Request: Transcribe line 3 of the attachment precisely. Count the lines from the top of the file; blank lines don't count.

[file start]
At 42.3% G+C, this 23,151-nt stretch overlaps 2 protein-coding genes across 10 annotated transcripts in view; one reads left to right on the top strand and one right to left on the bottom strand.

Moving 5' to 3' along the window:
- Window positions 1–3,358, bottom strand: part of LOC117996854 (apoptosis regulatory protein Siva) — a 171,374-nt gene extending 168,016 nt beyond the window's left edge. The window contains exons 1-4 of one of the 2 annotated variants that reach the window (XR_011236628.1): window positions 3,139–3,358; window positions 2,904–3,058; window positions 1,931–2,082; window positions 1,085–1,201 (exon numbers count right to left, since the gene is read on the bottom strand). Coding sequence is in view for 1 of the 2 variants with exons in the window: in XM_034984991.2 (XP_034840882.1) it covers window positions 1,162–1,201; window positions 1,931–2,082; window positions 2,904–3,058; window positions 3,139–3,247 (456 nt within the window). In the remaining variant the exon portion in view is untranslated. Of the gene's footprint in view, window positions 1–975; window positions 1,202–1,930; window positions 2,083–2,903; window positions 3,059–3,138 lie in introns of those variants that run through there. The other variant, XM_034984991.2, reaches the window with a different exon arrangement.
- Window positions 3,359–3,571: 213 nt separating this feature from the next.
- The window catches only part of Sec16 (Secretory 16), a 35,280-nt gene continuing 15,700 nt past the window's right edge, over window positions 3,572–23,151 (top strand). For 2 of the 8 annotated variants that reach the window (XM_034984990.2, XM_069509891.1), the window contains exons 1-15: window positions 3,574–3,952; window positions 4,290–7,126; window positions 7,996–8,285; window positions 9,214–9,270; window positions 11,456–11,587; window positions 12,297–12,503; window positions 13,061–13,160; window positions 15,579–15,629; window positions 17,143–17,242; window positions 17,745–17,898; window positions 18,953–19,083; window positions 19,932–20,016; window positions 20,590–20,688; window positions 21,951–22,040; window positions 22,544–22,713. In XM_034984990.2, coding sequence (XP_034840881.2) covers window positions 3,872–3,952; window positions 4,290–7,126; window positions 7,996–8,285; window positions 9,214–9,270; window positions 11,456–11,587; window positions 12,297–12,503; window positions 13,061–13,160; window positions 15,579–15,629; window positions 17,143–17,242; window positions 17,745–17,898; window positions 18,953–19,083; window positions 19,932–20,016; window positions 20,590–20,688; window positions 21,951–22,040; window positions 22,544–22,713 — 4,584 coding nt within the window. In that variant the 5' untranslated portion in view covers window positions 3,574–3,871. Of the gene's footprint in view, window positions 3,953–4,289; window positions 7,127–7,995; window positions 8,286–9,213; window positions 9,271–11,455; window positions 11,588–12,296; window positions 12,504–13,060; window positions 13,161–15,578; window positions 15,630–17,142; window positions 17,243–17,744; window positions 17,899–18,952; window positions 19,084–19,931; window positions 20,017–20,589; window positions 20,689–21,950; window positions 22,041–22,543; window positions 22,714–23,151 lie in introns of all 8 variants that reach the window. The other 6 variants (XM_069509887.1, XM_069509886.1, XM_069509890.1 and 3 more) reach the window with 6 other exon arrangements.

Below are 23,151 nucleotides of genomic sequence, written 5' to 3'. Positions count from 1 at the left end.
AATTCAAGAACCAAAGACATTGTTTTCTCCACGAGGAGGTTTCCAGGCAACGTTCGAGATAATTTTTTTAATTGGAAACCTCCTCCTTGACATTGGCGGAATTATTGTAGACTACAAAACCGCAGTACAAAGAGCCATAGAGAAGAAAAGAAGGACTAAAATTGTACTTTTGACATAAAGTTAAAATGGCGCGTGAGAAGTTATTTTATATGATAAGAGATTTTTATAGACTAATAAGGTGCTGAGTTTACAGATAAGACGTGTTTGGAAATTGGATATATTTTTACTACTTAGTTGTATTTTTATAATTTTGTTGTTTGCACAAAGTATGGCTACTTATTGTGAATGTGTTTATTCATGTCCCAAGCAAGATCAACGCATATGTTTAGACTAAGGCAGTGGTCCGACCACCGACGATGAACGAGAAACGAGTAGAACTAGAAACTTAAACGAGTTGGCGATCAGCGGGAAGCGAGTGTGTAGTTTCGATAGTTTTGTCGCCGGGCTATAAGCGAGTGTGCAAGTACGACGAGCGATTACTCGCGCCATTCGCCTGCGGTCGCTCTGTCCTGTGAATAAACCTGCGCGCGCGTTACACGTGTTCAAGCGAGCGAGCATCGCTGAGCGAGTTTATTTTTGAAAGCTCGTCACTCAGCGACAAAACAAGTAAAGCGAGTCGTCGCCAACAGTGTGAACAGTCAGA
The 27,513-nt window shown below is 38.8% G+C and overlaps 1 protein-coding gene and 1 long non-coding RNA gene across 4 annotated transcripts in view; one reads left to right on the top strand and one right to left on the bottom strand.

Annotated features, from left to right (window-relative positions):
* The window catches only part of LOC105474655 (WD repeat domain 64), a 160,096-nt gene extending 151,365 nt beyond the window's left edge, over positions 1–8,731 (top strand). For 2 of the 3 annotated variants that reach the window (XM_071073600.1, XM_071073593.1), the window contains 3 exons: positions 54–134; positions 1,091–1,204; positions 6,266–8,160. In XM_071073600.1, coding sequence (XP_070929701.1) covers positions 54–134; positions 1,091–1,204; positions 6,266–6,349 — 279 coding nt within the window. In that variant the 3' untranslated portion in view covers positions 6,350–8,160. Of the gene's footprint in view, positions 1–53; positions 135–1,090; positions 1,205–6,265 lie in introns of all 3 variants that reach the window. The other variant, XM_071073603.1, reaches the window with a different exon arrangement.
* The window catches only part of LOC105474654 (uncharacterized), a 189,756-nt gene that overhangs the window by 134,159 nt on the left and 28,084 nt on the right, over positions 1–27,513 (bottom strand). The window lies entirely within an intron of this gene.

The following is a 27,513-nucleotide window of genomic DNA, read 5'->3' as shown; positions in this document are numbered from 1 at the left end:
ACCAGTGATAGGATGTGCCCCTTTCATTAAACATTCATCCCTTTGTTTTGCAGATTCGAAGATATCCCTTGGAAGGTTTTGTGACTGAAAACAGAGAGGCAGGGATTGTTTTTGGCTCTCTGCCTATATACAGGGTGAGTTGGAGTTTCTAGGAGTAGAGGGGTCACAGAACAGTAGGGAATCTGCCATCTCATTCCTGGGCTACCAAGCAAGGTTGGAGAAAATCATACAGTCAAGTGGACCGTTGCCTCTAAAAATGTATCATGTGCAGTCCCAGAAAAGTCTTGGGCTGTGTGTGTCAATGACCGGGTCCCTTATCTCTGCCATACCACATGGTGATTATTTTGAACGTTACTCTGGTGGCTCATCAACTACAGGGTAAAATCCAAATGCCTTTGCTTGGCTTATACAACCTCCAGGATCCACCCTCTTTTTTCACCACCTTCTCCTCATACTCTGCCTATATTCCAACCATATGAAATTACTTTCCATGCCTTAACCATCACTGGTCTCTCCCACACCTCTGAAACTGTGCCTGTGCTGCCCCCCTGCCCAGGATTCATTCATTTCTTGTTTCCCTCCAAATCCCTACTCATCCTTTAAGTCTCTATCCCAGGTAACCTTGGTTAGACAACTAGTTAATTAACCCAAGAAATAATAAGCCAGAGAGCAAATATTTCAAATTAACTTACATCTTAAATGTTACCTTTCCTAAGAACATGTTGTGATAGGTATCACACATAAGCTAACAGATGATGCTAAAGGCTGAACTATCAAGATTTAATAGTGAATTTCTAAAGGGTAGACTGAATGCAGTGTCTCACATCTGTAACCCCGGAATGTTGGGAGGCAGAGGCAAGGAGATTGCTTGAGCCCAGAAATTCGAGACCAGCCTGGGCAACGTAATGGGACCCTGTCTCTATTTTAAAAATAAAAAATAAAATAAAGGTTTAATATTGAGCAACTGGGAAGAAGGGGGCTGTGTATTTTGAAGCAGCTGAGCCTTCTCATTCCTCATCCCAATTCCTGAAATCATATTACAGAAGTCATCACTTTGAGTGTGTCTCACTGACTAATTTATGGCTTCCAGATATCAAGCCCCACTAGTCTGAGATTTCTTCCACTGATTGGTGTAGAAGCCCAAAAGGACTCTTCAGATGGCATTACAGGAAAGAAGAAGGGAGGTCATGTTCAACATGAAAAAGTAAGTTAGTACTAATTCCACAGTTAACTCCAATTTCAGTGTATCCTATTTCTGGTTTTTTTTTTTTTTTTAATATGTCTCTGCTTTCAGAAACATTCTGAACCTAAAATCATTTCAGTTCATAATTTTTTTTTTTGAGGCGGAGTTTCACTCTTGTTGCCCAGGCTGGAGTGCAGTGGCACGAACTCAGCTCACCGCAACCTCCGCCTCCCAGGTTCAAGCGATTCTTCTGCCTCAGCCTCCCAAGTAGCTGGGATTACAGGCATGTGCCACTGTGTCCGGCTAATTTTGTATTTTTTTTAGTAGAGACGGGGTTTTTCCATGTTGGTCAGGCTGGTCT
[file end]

- Window positions 1–3,358, bottom strand: part of LOC117996854 (apoptosis regulatory protein Siva) — a 171,374-nt gene extending 168,016 nt beyond the window's left edge. The window contains exons 1-4 of one of the 2 annotated variants that reach the window (XR_011236628.1): window positions 3,139–3,358; window positions 2,904–3,058; window positions 1,931–2,082; window positions 1,085–1,201 (exon numbers count right to left, since the gene is read on the bottom strand). Coding sequence is in view for 1 of the 2 variants with exons in the window: in XM_034984991.2 (XP_034840882.1) it covers window positions 1,162–1,201; window positions 1,931–2,082; window positions 2,904–3,058; window positions 3,139–3,247 (456 nt within the window). In the remaining variant the exon portion in view is untranslated. Of the gene's footprint in view, window positions 1–975; window positions 1,202–1,930; window positions 2,083–2,903; window positions 3,059–3,138 lie in introns of those variants that run through there. The other variant, XM_034984991.2, reaches the window with a different exon arrangement.